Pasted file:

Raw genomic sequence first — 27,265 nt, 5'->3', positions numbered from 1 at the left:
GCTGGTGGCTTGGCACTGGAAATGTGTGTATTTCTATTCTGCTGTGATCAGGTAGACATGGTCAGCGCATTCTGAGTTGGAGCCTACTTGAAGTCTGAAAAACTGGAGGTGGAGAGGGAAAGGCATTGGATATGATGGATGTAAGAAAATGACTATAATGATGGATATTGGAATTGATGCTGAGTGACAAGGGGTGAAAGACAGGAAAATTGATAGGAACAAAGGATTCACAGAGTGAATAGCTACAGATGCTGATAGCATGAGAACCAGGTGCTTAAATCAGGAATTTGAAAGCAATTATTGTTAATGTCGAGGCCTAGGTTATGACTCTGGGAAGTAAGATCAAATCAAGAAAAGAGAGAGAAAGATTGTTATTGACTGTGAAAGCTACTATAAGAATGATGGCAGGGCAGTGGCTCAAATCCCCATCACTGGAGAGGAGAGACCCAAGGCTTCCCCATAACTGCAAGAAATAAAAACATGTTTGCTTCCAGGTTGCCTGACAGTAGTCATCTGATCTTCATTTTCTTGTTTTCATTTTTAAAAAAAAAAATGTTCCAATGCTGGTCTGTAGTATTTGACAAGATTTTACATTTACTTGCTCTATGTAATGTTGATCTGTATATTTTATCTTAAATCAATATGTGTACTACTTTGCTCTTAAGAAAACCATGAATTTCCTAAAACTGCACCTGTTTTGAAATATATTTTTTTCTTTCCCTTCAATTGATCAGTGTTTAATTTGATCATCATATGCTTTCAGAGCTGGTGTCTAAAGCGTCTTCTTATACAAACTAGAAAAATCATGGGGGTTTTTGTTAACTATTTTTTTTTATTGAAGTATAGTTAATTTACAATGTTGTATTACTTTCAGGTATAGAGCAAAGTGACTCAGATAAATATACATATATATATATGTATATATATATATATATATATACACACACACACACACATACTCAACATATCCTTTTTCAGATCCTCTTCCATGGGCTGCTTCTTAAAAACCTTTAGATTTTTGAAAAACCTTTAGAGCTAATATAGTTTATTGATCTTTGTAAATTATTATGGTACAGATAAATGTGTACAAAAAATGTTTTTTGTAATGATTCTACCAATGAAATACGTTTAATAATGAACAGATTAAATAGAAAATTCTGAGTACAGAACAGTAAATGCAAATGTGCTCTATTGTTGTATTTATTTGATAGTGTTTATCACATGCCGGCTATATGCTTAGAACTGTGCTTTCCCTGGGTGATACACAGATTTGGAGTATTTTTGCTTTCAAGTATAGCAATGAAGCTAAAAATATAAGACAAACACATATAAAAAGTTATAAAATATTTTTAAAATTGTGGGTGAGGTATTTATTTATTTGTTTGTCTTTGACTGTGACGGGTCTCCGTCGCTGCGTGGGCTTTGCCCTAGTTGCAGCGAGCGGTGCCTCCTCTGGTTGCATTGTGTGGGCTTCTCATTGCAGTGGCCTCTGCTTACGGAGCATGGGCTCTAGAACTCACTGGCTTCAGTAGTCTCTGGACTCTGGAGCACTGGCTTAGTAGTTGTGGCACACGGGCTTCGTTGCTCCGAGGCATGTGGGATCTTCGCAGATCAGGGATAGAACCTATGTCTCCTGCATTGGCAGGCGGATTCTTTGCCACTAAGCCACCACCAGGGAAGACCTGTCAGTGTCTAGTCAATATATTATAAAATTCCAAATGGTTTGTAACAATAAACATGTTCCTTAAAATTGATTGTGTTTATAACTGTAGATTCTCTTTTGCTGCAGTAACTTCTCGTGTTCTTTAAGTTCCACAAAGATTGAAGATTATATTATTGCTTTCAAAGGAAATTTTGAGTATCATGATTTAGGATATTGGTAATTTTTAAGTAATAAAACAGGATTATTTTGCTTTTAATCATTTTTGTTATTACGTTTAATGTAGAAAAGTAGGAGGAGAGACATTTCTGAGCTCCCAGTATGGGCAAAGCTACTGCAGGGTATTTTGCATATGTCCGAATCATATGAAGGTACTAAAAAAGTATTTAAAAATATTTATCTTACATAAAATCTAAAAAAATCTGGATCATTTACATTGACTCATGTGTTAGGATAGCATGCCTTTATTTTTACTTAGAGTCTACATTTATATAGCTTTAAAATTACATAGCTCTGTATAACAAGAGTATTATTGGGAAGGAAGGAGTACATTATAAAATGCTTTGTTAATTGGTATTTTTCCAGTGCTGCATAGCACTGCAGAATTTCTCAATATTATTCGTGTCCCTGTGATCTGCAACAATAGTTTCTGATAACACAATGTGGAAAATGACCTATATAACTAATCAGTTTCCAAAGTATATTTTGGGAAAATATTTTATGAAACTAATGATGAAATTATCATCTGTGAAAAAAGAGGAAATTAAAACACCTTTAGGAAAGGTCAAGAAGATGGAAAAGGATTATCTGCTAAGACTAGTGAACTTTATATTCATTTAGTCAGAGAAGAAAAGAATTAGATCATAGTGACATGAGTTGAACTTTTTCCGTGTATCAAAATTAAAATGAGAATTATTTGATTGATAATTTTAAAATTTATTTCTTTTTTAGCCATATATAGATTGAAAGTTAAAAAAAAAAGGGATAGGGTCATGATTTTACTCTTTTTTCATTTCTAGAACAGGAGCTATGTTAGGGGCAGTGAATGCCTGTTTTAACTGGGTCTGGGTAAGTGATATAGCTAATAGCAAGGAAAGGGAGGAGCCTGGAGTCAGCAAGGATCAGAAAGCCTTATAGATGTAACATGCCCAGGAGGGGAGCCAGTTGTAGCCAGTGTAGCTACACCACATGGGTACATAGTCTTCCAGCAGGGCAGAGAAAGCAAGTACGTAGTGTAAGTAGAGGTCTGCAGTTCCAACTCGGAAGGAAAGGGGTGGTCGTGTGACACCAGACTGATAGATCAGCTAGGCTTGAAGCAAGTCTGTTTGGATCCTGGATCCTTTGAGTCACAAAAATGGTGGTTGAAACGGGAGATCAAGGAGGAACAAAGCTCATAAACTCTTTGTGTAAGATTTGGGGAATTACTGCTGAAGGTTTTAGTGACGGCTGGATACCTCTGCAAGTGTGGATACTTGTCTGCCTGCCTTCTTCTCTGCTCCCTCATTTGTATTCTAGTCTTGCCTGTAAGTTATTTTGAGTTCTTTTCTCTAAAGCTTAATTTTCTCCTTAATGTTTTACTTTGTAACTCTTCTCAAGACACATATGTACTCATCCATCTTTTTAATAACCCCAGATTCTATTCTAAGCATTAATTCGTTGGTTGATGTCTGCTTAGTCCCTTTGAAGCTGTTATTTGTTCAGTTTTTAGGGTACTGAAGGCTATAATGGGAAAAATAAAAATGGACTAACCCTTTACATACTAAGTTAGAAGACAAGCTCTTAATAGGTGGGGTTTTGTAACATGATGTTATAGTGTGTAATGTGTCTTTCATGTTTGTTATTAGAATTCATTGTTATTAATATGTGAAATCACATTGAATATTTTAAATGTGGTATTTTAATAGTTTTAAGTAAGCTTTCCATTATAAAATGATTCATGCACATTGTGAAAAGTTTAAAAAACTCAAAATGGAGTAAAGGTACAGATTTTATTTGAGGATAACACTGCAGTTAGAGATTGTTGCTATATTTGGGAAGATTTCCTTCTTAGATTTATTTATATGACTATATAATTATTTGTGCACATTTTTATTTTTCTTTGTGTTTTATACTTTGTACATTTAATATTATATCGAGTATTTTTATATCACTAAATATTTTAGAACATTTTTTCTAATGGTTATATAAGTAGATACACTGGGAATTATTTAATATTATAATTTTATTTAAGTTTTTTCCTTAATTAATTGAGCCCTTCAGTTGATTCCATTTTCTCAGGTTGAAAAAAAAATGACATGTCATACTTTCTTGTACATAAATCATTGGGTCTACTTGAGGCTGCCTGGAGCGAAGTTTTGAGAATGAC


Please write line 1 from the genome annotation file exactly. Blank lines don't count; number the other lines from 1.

Raw genomic sequence first — 27,265 nt, 5'->3', positions numbered from 1 at the left: